Collectively and through the first three quarters of the year, Toyota and Lexus sales slipped 15.4 percent in the U.S. to 1,571,714. If the pace of decline holds steady in the fourth quarter, it would mean the Japanese automaker -- which sold 2,332,262 vehicles last year -- would finish the year at around 1,973,000 sales — the first time it would be under 2 million U.S. sales since suffering the effects of the devastating earthquake and tsunami in its home nation in 2011.
By comparison, GM's sales dropped 7.2 percent through the first nine months to 1,639,591, including a 25 percent gain in the third quarter over last year.
"We're still selling every car we can build," David Christ, head of the Toyota division, told Automotive News on Monday in an exclusive interview. "Every month, it seems that a new issue pops up that we weren't expecting."
One example: In August, Toyota's U.S. sales were down 9.8 percent because it had trouble finding sufficient rail cars to move its production to dealers.
"We made that up in September," when sales jumped 17 percent, Toyota's first year-over-year increase since June 2021, Christ explained. "So we kind of just pushed [sales] from one month to the next, and we think kind of that same vibe is going to happen for the rest of the year, meaning we're going to be richer in some months and hungry in other months, and we're going to work through it."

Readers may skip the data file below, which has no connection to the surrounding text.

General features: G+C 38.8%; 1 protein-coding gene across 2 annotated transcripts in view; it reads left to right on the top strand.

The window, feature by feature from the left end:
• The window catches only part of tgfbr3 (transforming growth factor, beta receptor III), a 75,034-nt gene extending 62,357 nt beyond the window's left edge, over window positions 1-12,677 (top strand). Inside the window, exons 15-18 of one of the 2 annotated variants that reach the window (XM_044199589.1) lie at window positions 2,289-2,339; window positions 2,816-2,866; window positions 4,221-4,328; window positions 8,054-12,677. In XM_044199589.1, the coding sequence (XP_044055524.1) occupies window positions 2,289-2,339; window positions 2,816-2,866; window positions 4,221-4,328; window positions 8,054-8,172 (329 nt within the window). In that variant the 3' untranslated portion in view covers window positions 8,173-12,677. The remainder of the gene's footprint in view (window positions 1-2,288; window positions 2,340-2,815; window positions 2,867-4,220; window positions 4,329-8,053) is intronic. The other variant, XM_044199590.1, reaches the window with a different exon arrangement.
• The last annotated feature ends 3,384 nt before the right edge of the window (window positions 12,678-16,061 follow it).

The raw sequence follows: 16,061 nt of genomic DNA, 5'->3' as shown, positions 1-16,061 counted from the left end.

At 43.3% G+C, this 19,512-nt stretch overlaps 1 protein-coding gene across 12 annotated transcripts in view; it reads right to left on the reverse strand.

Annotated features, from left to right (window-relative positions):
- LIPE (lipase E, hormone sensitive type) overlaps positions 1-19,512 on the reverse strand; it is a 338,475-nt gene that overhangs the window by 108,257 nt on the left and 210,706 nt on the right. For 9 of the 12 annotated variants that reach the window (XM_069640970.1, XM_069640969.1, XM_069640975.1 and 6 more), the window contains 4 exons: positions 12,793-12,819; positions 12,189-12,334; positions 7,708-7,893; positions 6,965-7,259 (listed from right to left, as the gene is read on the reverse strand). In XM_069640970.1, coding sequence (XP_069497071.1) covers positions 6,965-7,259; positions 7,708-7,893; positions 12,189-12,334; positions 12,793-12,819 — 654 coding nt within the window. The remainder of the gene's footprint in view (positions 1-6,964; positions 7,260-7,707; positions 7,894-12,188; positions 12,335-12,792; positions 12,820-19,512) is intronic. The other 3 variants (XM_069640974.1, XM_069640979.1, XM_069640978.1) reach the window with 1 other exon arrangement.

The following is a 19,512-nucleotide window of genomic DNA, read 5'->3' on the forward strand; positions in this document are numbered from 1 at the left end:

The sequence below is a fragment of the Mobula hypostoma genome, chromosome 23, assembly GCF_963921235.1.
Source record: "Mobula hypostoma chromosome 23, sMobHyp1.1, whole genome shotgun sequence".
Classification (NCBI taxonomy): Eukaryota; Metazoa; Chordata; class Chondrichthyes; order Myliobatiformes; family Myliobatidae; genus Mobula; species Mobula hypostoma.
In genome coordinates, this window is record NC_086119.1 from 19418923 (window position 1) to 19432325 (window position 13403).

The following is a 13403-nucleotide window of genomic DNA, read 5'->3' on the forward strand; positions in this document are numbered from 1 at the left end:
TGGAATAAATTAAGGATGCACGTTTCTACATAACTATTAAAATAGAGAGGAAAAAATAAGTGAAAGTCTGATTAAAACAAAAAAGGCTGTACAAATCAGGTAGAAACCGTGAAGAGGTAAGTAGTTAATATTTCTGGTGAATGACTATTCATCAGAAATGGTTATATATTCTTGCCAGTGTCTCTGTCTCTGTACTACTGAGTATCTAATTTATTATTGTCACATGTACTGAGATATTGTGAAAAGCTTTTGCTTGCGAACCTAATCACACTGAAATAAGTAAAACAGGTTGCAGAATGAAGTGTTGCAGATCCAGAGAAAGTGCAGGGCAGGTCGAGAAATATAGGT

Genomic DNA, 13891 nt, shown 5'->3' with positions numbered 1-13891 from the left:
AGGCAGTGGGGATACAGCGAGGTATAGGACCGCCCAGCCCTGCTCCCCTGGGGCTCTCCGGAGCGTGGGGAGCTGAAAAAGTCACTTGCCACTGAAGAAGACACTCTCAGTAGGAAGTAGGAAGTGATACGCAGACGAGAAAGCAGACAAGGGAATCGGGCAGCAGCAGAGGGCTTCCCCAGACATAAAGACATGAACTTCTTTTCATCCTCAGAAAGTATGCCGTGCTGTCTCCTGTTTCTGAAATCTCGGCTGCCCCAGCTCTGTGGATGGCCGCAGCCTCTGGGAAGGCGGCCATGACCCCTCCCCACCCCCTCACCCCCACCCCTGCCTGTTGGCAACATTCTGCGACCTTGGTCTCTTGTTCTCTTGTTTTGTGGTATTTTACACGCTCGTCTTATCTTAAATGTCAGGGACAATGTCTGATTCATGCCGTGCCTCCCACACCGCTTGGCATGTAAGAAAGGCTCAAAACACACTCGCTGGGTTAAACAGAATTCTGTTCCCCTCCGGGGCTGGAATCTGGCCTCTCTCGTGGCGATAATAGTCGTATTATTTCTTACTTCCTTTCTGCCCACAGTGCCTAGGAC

What happens in the fourth quarter may come down to luck as much as perseverance.
Toyota hasn't released a formal full-year projection, but Christ said that internally, the automaker is expecting to be "flat or down a little bit" from the 2,332,262 vehicles it sold in the U.S. in 2021. As it is across most of the rest of the industry, the problem remains with supply, not demand.
"It's a very tenuous state in the supply chain still," Christ said, adding that his brand started October with just 16,157 vehicles in dealer stocks, "including about 3,000 in Florida markets where [Hurricane Ian] put them out of business for a few days." The Toyota brand had another 103,080 vehicles in its logistics pipeline waiting to be delivered to dealer lots, and Christ said the brand had "almost a month" of pre-sold customer orders still waiting to be either produced or delivered.
On the smaller but more profit-rich Lexus side of the Japanese automaker's house, the extreme inventory constraints from earlier this year — at one point, Lexus dealers in the U.S. had just about 1.5 days of inventory on their lots — have eased slightly, though unsold stocks remain "slim pickings," said new Lexus head Dejuan Ross.